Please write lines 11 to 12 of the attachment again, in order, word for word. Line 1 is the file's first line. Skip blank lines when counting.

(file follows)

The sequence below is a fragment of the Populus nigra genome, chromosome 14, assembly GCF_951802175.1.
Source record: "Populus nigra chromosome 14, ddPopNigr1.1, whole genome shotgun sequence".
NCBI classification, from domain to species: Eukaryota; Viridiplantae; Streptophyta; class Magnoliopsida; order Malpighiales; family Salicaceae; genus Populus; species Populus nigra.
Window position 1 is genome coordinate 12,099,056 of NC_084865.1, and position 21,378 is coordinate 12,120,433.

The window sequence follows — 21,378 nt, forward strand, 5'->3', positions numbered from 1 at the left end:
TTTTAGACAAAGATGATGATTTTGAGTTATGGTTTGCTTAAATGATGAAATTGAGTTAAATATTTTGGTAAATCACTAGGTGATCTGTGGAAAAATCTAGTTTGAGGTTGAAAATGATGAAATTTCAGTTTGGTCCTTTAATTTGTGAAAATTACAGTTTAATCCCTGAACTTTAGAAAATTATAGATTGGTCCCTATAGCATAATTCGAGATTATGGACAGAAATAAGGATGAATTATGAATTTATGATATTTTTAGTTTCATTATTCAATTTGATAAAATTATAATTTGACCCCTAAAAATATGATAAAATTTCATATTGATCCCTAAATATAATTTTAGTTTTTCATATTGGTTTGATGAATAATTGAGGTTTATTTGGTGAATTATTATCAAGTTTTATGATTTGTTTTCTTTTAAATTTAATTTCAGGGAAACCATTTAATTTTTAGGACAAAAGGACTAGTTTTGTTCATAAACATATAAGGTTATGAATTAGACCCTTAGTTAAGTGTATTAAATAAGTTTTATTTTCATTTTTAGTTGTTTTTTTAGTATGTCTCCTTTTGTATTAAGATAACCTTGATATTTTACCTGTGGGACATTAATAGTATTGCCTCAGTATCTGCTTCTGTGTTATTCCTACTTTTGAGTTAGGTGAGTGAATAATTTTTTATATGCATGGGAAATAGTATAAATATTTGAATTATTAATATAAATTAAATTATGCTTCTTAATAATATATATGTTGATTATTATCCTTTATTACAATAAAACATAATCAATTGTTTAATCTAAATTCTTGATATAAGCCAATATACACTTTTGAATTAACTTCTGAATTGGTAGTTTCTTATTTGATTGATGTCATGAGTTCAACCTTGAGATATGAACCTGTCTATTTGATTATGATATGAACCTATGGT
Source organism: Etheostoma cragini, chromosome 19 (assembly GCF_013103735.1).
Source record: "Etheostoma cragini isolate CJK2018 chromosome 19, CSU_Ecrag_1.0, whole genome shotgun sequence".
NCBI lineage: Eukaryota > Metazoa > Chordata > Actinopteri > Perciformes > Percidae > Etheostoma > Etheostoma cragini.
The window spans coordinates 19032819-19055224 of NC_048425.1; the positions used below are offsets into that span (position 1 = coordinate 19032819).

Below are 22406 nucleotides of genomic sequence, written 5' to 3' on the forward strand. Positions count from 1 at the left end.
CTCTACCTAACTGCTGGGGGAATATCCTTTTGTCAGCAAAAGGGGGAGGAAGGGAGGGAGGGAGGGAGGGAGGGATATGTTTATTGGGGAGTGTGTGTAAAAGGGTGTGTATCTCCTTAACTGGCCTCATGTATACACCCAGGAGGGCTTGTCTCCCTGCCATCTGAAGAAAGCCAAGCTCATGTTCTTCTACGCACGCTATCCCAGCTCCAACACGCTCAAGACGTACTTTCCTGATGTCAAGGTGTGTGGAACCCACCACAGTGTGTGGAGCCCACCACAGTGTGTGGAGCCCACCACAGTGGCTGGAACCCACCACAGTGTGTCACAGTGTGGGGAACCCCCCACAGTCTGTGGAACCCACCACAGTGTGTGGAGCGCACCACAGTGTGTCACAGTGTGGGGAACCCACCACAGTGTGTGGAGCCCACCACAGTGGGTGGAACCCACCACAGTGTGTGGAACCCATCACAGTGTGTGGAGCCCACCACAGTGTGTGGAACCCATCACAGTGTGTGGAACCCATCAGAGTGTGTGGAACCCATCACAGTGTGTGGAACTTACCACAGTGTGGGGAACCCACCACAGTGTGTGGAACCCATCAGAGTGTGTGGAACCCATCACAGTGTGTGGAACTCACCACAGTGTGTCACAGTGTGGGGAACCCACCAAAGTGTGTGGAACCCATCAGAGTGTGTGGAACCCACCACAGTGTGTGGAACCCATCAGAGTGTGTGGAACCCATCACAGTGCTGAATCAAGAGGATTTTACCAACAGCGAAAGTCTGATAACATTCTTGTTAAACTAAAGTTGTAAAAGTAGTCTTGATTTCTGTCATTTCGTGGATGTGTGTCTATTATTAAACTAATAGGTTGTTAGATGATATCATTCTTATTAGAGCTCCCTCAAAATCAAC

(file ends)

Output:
Below are 22406 nucleotides of genomic sequence, written 5' to 3' on the forward strand. Positions count from 1 at the left end.
CTCTACCTAACTGCTGGGGGAATATCCTTTTGTCAGCAAAAGGGGGAGGAAGGGAGGGAGGGAGGGAGGGAGGGATATGTTTATTGGGGAGTGTGTGTAAAAGGGTGTGTATCTCCTTAACTGGCCTCATGTATACACCCAGGAGGGCTTGTCTCCCTGCCATCTGAAGAAAGCCAAGCTCATGTTCTTCTACGCACGCTATCCCAGCTCCAACACGCTCAAGACGTACTTTCCTGATGTCAAGGTGTGTGGAACCCACCACAGTGTGTGGAGCCCACCACAGTGTGTGGAGCCCACCACAGTGGCTGGAACCCACCACAGTGTGTCACAGTGTGGGGAACCCCCCACAGTCTGTGGAACCCACCACAGTGTGTGGAGCGCACCACAGTGTGTCACAGTGTGGGGAACCCACCACAGTGTGTGGAGCCCACCACAGTGGGTGGAACCCACCACAGTGTGTGGAACCCATCACAGTGTGTGGAGCCCACCACAGTGTGTGGAACCCATCACAGTGTGTGGAACCCATCAGAGTGTGTGGAACCCATCACAGTGTGTGGAACTTACCACAGTGTGGGGAACCCACCACAGTGTGTGGAACCCATCAGAGTGTGTGGAACCCATCACAGTGTGTGGAACTCACCACAGTGTGTCACAGTGTGGGGAACCCACCAAAGTGTGTGGAACCCATCAGAGTGTGTGGAACCCACCACAGTGTGTGGAACCCATCAGAGTGTGTGGAACCCATCACAGTGCTGAATCAAGAGGATTTTACCAACAGCGAAAGTCTGATAACATTCTTGTTAAACTAAAGTTGTAAAAGTAGTCTTGATTTCTGTCATTTCGTGGATGTGTGTCTATTATTAAACTAATAGGTTGTTAGATGATATCATTCTTATTAGAGCTCCCTCAAAATCAAC